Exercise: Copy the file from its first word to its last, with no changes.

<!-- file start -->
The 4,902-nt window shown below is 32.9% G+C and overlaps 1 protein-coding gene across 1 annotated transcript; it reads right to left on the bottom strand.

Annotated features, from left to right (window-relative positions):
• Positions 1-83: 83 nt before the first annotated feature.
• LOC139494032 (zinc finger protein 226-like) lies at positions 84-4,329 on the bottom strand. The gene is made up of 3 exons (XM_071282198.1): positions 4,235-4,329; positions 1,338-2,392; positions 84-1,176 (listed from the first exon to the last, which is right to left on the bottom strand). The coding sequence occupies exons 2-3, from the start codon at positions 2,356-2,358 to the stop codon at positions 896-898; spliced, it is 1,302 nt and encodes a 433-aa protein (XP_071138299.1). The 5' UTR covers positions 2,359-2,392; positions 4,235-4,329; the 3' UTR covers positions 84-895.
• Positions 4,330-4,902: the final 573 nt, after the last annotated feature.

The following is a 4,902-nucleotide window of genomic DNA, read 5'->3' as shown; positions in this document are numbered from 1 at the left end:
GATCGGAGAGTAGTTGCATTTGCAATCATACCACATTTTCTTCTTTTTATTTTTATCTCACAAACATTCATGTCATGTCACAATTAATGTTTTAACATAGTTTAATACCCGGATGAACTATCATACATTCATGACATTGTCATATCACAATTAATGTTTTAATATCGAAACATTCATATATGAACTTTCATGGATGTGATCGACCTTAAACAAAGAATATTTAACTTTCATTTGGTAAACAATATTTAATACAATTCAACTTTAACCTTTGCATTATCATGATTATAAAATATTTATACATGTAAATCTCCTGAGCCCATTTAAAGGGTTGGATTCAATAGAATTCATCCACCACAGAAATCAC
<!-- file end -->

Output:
The 4,902-nt window shown below is 32.9% G+C and overlaps 1 protein-coding gene across 1 annotated transcript; it reads right to left on the bottom strand.

Annotated features, from left to right (window-relative positions):
• Positions 1-83: 83 nt before the first annotated feature.
• LOC139494032 (zinc finger protein 226-like) lies at positions 84-4,329 on the bottom strand. The gene is made up of 3 exons (XM_071282198.1): positions 4,235-4,329; positions 1,338-2,392; positions 84-1,176 (listed from the first exon to the last, which is right to left on the bottom strand). The coding sequence occupies exons 2-3, from the start codon at positions 2,356-2,358 to the stop codon at positions 896-898; spliced, it is 1,302 nt and encodes a 433-aa protein (XP_071138299.1). The 5' UTR covers positions 2,359-2,392; positions 4,235-4,329; the 3' UTR covers positions 84-895.
• Positions 4,330-4,902: the final 573 nt, after the last annotated feature.

The following is a 4,902-nucleotide window of genomic DNA, read 5'->3' as shown; positions in this document are numbered from 1 at the left end:
GATCGGAGAGTAGTTGCATTTGCAATCATACCACATTTTCTTCTTTTTATTTTTATCTCACAAACATTCATGTCATGTCACAATTAATGTTTTAACATAGTTTAATACCCGGATGAACTATCATACATTCATGACATTGTCATATCACAATTAATGTTTTAATATCGAAACATTCATATATGAACTTTCATGGATGTGATCGACCTTAAACAAAGAATATTTAACTTTCATTTGGTAAACAATATTTAATACAATTCAACTTTAACCTTTGCATTATCATGATTATAAAATATTTATACATGTAAATCTCCTGAGCCCATTTAAAGGGTTGGATTCAATAGAATTCATCCACCACAGAAATCAC